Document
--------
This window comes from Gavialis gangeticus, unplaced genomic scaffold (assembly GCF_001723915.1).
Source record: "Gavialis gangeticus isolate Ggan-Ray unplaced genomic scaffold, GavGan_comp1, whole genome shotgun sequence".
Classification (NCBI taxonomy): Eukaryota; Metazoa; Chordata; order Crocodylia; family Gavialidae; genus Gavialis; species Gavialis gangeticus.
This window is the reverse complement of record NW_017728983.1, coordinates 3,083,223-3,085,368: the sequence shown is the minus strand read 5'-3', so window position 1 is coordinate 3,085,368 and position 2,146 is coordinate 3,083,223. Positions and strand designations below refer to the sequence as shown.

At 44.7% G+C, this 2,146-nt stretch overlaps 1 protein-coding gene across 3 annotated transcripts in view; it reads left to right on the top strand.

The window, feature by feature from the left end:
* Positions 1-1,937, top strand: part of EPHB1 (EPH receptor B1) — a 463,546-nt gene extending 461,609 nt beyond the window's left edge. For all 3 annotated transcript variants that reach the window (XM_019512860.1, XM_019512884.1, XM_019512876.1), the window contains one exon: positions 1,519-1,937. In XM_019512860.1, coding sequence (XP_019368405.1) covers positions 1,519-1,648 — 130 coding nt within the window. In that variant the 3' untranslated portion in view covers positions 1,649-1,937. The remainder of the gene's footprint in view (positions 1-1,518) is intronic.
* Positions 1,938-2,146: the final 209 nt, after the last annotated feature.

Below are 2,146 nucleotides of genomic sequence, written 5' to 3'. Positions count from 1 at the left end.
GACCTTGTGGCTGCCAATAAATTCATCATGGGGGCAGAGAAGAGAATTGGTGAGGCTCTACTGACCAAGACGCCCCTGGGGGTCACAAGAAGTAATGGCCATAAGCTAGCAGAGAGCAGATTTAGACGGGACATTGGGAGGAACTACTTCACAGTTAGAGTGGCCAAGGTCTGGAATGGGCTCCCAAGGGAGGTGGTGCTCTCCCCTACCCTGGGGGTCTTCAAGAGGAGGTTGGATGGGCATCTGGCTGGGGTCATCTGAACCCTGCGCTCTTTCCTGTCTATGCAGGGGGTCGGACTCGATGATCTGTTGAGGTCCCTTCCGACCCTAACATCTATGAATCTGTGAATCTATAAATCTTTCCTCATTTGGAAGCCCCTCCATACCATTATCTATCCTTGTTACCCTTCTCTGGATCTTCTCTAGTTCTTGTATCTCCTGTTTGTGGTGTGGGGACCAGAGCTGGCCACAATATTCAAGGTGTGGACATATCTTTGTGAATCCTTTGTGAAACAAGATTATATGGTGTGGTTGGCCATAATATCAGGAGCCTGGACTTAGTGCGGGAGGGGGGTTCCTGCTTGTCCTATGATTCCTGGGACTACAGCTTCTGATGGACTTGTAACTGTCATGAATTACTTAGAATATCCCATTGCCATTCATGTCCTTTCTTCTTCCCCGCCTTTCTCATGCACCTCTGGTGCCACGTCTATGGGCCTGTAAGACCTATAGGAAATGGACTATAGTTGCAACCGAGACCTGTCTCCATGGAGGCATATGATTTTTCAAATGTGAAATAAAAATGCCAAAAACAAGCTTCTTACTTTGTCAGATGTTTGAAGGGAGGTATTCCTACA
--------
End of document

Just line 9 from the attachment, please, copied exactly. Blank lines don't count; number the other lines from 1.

Below are 2,146 nucleotides of genomic sequence, written 5' to 3'. Positions count from 1 at the left end.